By Travis Gulbrandson
The Knox Boxes seen on Vermillion city buildings and some businesses are now available for residential use.
Two residential Knox Boxes have been donated to the Vermillion Fire Department by the Lions Club.
Fire Chief Shannon Draper said the boxes were donated at the request of Police Chief Matt Betzen, also a Lions Club member.
“He and I are colleagues, so in speaking with him, he thought he would take it to their group and discuss it,” Draper said. “They decided it was a good idea, and they went ahead and purchased the two boxes.
“I’m hoping that some other businesses would like to sponsor also,” he said.
Knox Boxes are keyless entry systems that allow firefighters to enter a building during an emergency without causing damage to it.
The keys are stored inside the boxes and accessed by emergency responders via a code they receive over the radio dispatch.
“If the doors are locked and nobody’s (able) to let us in, we would have to force our way in,” Draper said. “This is a way that we can quickly gain access to their house securely, assist them and then re-secure the house.”
Draper said the use of the residential Knox Boxes will be to aid residents who are injured or are critically ill, and will be limited to up to eight weeks due to the low number of boxes owned by the fire department.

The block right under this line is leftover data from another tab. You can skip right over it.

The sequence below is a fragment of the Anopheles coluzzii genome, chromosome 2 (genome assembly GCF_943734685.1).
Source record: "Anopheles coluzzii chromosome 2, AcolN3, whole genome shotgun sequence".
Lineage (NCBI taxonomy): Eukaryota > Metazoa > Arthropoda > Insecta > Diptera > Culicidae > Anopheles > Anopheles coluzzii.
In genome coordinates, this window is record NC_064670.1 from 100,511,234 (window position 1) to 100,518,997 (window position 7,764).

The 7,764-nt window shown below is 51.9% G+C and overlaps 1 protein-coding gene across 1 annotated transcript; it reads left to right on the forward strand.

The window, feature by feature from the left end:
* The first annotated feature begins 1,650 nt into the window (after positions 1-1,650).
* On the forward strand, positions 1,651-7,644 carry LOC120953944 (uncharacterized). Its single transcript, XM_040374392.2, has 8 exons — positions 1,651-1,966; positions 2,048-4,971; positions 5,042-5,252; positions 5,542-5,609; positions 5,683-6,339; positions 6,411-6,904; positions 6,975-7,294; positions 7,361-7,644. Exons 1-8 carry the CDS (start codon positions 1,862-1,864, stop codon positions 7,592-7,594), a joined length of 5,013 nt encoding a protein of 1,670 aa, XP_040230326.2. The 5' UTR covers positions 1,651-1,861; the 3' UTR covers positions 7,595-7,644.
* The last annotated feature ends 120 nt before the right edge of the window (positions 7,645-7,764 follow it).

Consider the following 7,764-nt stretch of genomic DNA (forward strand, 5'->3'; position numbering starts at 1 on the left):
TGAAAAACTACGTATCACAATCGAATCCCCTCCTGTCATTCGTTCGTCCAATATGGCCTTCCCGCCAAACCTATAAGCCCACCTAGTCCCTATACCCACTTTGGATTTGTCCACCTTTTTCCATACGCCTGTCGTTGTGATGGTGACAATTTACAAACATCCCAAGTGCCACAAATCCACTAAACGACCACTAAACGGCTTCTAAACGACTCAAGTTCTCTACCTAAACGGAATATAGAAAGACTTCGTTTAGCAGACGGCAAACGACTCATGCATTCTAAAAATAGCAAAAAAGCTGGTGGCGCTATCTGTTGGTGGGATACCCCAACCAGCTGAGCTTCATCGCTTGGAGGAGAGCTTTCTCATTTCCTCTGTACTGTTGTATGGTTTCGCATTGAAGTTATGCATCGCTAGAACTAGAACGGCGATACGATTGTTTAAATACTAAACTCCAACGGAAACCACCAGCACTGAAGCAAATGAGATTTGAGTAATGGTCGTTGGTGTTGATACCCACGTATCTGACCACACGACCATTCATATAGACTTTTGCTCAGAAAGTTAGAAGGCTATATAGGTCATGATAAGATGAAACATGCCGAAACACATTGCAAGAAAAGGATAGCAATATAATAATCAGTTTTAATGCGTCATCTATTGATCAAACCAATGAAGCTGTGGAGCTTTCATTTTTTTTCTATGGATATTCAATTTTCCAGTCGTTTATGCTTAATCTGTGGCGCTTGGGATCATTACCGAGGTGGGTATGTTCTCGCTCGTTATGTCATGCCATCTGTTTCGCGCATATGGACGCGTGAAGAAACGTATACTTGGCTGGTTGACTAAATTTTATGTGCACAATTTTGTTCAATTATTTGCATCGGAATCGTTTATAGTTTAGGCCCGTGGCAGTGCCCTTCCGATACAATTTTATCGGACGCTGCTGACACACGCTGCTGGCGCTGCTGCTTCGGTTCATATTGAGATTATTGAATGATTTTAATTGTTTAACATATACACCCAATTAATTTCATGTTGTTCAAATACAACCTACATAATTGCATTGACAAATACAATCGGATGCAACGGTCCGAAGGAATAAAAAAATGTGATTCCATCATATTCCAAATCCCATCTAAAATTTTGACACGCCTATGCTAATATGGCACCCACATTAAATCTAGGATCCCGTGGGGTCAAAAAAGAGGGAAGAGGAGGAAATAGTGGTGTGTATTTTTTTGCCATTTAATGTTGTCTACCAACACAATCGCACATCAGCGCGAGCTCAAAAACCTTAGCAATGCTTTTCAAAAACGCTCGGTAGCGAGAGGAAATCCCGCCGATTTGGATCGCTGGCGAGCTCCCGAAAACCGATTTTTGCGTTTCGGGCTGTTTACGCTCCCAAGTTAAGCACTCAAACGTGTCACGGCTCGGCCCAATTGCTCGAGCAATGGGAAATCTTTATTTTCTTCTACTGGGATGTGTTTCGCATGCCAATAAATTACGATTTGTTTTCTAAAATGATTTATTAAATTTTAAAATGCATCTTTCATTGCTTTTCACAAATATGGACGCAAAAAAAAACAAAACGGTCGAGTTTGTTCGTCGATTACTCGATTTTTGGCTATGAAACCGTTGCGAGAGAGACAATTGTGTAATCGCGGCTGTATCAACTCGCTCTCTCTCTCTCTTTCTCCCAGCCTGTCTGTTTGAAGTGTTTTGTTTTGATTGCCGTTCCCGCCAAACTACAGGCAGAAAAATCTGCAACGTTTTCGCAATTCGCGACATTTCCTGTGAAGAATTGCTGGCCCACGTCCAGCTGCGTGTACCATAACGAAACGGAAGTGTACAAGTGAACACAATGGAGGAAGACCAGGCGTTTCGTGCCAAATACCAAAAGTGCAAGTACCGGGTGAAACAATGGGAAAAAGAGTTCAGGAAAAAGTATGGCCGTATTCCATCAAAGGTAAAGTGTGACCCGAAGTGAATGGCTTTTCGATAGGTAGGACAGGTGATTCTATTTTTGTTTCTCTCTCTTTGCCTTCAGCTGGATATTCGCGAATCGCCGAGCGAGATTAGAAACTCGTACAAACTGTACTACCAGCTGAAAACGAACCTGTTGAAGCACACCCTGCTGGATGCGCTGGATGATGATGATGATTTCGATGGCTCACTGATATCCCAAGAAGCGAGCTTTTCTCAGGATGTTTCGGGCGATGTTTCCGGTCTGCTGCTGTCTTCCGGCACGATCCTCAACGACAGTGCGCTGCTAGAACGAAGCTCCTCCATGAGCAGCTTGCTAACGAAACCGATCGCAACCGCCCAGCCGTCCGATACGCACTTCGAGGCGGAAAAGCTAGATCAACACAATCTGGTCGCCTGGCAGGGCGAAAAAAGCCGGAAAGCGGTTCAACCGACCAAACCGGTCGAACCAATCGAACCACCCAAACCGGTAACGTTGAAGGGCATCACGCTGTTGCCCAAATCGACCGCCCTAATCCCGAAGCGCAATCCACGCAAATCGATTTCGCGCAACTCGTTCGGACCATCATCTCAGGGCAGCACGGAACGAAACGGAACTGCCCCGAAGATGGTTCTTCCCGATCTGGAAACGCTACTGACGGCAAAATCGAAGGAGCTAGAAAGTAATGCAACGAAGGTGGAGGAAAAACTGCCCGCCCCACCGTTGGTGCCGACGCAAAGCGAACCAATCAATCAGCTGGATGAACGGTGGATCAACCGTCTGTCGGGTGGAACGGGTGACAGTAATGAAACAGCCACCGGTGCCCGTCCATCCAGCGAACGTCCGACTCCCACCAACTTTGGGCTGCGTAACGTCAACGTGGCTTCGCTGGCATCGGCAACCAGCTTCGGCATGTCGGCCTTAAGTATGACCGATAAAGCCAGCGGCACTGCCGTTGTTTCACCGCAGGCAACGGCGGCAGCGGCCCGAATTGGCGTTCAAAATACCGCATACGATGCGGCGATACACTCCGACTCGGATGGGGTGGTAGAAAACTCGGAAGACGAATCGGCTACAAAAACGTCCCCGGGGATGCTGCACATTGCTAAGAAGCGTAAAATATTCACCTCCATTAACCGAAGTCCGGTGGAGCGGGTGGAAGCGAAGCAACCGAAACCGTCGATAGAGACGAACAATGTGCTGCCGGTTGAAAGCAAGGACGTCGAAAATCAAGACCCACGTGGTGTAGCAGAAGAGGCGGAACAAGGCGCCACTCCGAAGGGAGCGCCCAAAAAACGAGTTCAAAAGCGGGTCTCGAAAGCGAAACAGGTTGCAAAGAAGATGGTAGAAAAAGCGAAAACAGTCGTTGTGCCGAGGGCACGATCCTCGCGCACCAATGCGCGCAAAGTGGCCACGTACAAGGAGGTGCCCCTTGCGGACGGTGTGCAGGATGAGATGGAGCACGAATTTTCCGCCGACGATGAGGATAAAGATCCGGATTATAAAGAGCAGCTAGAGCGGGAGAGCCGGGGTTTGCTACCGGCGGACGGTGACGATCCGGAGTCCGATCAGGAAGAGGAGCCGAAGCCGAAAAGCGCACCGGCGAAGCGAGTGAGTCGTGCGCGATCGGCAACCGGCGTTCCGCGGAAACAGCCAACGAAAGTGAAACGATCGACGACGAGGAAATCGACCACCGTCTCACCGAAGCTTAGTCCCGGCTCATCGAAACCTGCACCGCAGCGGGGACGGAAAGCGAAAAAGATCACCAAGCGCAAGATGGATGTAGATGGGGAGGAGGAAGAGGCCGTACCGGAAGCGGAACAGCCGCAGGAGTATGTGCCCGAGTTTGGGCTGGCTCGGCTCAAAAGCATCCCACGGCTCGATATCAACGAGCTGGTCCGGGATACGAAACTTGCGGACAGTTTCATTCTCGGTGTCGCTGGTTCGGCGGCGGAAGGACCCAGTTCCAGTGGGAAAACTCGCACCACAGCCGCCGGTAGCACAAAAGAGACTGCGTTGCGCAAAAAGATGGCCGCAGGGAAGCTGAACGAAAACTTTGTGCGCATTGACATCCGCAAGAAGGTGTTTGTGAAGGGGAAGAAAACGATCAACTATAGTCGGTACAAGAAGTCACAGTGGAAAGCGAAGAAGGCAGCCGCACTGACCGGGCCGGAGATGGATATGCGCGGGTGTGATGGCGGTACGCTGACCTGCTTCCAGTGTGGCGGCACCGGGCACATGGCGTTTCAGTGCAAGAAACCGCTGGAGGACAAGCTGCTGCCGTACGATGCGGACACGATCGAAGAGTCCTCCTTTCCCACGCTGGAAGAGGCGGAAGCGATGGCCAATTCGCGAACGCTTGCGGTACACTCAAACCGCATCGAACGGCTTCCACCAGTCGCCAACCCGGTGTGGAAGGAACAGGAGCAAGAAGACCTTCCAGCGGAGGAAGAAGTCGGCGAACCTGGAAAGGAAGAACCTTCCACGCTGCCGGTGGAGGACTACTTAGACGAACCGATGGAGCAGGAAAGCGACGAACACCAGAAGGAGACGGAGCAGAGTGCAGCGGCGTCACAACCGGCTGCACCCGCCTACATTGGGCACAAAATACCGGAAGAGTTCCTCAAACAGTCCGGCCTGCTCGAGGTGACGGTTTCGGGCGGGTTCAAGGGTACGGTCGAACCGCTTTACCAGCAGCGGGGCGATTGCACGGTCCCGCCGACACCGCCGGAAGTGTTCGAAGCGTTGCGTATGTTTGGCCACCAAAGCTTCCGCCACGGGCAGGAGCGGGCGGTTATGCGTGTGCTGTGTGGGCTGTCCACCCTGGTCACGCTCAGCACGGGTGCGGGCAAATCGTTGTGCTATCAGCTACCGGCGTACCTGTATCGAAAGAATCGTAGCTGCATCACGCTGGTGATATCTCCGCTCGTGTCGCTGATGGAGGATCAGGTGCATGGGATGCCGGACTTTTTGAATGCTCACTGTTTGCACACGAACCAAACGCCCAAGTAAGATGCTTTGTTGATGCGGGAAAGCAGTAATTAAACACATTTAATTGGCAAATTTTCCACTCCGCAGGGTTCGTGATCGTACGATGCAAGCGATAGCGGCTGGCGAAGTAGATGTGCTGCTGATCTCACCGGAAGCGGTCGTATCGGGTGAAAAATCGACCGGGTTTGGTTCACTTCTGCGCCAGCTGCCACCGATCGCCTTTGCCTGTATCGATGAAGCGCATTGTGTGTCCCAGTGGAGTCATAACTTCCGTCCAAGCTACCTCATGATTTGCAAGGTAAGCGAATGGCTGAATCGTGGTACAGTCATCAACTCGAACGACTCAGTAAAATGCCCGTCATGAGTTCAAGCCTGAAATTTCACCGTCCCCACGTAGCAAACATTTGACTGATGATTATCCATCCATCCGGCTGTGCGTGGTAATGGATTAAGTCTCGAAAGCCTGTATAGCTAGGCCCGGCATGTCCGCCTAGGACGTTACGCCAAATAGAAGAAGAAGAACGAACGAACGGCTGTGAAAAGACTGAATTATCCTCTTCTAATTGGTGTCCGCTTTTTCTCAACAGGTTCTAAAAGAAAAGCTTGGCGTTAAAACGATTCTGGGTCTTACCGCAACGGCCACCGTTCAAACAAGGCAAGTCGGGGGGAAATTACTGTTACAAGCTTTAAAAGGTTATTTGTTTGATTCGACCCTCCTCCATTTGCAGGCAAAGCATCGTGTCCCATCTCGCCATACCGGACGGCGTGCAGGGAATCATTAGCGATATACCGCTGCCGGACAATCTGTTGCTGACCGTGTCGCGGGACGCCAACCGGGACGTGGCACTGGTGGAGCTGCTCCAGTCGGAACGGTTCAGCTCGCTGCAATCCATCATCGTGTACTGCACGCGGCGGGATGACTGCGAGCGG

Those who are eligible are classified in a number of ways:
- Individuals who live alone and have existing medical or physical conditions that could prevent them from opening a locked door in the event of an emergency,
- suffering from a short-term medical conditions,
- recuperating from a hospital stay, or
- are awaiting placement in an assisted living or skilled nursing facility.
Unlike the business and city Knox Boxes, which are permanently attached to the buildings, the residential boxes are designed for quick, temporary installation.
“They have a hanger that (hooks) on their front door, so that it stays secure,” Draper said. “When the door is closed, nobody can take it off, but when the door is open, it easily lifts off without any damage to the door.”
Even though the fire department has only two residential Knox Boxes, Draper said interested residents can purchase their own boxes, which retail from about $165 to $195.
For those who use the boxes owned by the fire department, a deposit of $100 will be required.
“That’s just a check that we’ll hold, and then give back to them,” Draper said. “It’s just because the boxes are so expensive that we have to take a deposit.”
Draper said that Vermillion is not the first community in which he’s served that have participated in the business Knox Box program, but it is the first for the residential program.
“It is not a new concept, though,” he said. “There are a lot of communities on the east coast (who participate).”
The Knox Boxes make it a lot easier – and safer – for emergency workers to do their jobs, he said.
“It’s 100 percent easier to gain access to a building without having to force your way in,” Draper said. “We’re always concerned about creating unnecessary damage to a building. When we’re not sure what’s occurring inside a building, you really worry that you’re causing undue damage. But, you still have to get in and look at it.
“So, it makes it so much easier to gain access safely. It’s safe for us, also, because we’re not breaking glass or using tools that we could be injured in the normal use of,” he said.
For more information about the Knox Box program, contact the Vermillion Fire Department at (605) 677-7097.